Emily Yoffe, aka Dear Prudence, is on Washingtonpost.com weekly to chat with readers about their romantic, family, financial, and workplace problems. An edited transcript of this week's chat is below. (Get Dear Prudence delivered to your inbox each week; click here to sign up. Read Prudie's Slate columns here.)
Emily Yoffe: Good afternoon, everyone. Let's get to it.
Q. New Baby on the Way: We are expecting a baby in a couple weeks. My husband has a 7-year-old son from a previous marriage. I am having a hard time dealing with the feelings of experiencing all this for the first time while my husband has already "been there, done that." I am also getting slightly possessive of the baby's things and room that my step son can't seem to stop playing with. Any advice for these feelings? Also, is it OK to set boundaries with my husband and stepson so that I can have some experiences as a first-time parent without my stepson? For example, I picture giving the first bath to the baby with my stepson trying to "help," but there are some experiences I want to have to myself or with just my husband and me.
A: I wish I could chalk up this letter to hormones. Guess what, you married a man with a young child. So being a loving stepmother to your stepson should have helped prepare you for being a mother to your child. This little boy is not taking away from your unique experience. Your experiences with him should be enhancing it. How lovely for the new baby to have a big brother who is excited to help take care of him. It's fine to set boundaries along the line of explaining that a baby is delicate, and that it can't hold its head up. It is not OK to say, "Stop sullying the pristine beauty of MY child's room." Now that you're going to be a mother, try to think of your stepson's life. In only 7 years he's had to endure his parents' break up and his father's remarriage, and accept that this new sibling means his parents will never get back together. Try to bring some compassion to him, and realize you will be enhancing your own child's life if you make the child who's already here a true part of the family.
Dear Prudence: Journal Invader
Q. Dinnertime Texting: One of my husband's friends comes over for dinner a few times a month—very casual meals: pizza or pasta, nothing fancy. However, he keeps his phone on the table and answers texts constantly through the meal (and throughout the visit). I've tried passively to make lighthearted comments about putting away the phone—he never does. Should I be more adamant about no phones at the table or just deal with his faux pas of phone etiquette? (I don't want to have my own faux pas!)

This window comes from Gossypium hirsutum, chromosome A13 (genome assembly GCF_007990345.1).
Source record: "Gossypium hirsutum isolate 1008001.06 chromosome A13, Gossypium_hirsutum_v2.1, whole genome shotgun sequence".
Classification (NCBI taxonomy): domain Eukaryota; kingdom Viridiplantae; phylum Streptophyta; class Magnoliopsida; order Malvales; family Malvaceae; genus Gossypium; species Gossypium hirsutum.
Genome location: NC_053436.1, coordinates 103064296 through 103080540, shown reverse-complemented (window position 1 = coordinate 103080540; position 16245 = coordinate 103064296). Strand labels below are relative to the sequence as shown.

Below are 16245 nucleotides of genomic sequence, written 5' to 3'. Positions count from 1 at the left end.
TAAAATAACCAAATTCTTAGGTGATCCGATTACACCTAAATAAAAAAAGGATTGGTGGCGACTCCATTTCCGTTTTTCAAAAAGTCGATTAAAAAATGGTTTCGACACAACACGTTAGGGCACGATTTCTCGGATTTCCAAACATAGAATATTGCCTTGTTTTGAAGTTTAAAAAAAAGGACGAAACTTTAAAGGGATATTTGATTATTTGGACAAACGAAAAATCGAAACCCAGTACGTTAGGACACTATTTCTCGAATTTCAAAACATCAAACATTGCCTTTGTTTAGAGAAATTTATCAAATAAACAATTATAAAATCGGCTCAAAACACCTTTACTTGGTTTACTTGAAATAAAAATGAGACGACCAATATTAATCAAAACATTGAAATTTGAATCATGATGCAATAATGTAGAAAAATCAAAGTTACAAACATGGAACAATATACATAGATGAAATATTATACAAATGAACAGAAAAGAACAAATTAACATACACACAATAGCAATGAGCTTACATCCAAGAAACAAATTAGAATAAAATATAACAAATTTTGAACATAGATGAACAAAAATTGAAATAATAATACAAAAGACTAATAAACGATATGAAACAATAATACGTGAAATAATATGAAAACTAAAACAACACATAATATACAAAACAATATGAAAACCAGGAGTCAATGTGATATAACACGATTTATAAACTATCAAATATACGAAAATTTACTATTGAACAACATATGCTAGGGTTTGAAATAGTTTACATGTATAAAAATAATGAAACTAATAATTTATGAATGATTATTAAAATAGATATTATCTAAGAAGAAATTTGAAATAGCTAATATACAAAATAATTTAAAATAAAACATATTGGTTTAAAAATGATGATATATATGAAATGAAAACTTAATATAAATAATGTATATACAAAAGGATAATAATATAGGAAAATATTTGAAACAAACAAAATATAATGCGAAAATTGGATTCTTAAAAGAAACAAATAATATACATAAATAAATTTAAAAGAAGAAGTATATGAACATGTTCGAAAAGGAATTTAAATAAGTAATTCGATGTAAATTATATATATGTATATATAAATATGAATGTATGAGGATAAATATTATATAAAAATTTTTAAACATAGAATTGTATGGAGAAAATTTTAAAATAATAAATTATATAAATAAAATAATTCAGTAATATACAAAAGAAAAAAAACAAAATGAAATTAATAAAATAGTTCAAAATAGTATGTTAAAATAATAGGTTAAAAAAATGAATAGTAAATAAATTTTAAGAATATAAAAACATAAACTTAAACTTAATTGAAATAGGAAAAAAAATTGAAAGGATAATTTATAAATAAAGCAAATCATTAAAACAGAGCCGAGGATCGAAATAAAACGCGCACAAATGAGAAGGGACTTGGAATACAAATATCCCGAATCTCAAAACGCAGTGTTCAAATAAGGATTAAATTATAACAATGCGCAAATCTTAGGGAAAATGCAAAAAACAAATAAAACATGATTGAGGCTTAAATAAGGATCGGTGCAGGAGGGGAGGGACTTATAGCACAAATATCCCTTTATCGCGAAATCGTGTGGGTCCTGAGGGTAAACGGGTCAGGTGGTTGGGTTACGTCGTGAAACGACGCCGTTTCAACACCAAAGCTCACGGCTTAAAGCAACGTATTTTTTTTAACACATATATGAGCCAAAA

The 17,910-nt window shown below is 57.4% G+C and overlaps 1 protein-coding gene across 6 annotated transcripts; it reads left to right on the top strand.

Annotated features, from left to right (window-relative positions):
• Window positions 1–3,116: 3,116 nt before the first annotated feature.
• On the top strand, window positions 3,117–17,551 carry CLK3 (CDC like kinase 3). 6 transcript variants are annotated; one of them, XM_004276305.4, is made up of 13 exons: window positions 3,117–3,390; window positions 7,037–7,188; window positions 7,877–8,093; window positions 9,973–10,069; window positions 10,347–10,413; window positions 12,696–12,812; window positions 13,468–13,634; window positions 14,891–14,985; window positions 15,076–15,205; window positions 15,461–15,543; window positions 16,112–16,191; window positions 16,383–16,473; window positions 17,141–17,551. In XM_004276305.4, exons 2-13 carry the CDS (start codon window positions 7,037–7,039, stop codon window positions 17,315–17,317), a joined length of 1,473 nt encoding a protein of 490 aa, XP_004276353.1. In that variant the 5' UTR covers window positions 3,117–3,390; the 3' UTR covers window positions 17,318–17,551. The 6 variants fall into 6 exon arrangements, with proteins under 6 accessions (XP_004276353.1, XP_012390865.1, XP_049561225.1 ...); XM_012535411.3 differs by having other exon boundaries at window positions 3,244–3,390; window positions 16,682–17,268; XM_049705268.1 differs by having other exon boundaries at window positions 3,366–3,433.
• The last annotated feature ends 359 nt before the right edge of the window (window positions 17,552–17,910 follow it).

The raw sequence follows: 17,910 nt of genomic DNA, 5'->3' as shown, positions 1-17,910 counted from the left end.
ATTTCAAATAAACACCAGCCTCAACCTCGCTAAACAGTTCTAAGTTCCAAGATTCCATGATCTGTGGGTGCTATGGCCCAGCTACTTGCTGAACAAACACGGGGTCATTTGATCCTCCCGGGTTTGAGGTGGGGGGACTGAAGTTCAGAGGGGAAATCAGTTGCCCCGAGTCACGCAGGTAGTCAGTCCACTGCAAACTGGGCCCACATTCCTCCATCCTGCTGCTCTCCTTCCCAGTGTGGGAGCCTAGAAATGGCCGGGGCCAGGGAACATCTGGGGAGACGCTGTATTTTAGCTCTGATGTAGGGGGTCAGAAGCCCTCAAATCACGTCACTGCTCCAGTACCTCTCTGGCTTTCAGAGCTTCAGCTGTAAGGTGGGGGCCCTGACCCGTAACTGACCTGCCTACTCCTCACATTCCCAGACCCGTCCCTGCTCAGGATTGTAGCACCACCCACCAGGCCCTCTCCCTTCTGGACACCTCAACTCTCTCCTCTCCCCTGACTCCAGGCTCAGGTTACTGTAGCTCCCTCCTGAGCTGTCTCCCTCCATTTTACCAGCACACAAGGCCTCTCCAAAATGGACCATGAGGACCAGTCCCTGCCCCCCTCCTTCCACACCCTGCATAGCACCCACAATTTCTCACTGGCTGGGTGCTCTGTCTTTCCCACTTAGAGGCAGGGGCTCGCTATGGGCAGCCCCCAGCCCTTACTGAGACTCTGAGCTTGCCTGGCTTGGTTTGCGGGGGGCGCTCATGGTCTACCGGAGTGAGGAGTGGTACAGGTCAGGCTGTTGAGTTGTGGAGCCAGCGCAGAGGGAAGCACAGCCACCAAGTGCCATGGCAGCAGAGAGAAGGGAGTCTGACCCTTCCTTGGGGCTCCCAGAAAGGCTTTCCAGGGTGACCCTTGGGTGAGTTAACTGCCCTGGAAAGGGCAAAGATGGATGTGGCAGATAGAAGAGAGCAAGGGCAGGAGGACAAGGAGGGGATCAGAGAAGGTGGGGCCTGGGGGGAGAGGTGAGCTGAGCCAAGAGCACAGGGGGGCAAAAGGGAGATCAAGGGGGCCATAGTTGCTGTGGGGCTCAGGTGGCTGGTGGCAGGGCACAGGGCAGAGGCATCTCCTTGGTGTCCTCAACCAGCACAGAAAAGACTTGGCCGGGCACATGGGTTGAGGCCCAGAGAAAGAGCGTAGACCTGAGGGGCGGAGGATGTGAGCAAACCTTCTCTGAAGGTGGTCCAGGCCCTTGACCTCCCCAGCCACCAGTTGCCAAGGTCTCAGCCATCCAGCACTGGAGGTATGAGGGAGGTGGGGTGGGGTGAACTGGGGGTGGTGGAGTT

A: You're right, it is uncomfortable to let a guest know he's being rude. But since he regularly comes to your home to enjoy your food and your company, and you feel like a waitress who can't get his attention long enough to take his order, it's time to speak up. Stop hinting, and set some ground rules: "Dan, we love having you over and catching up with you. But I've been feeling you're here in stomach, but not in mind. So I'm asking that you turn off the phone during dinner. I understand if you have to check your messages after we eat. But please, no phone at the table." If he can't comply, then give him the addresses for a local pizza parlor.
Q. Mom Offended by My Blog: I recently started a blog, which I have opened to general readership. My latest post is about a women's retreat I recently attended and a surprising (for me) encounter with the female divine I had there. In my post I mentioned my relationship with my mother, saying it is "constrained, fraught, difficult," which it often is, though not always. Those three words about our relationship are all I said about her in the post, but my mother found my blog, read them, and is deeply offended by my "unflattering description of her." I didn't intend to offend her and regret it, but at the same time what I wrote was true and was an important part of my story. (It is quite possible that she was also uncomfortable with the rest of the post, because I am certain she would not approve of my attending the retreat or being inspired by the Goddess, though she has not said anything about that.) I intend to continue writing about my life, and there are many important people who influence me in ways both good and bad. Is it possible for a person to balance the desire to write about life, to be honest about that life, yet not hurt the people who mean the most to them? Was I wrong to write about a difficult relationship in a public forum (she asks as she writes to Dear Prudence)?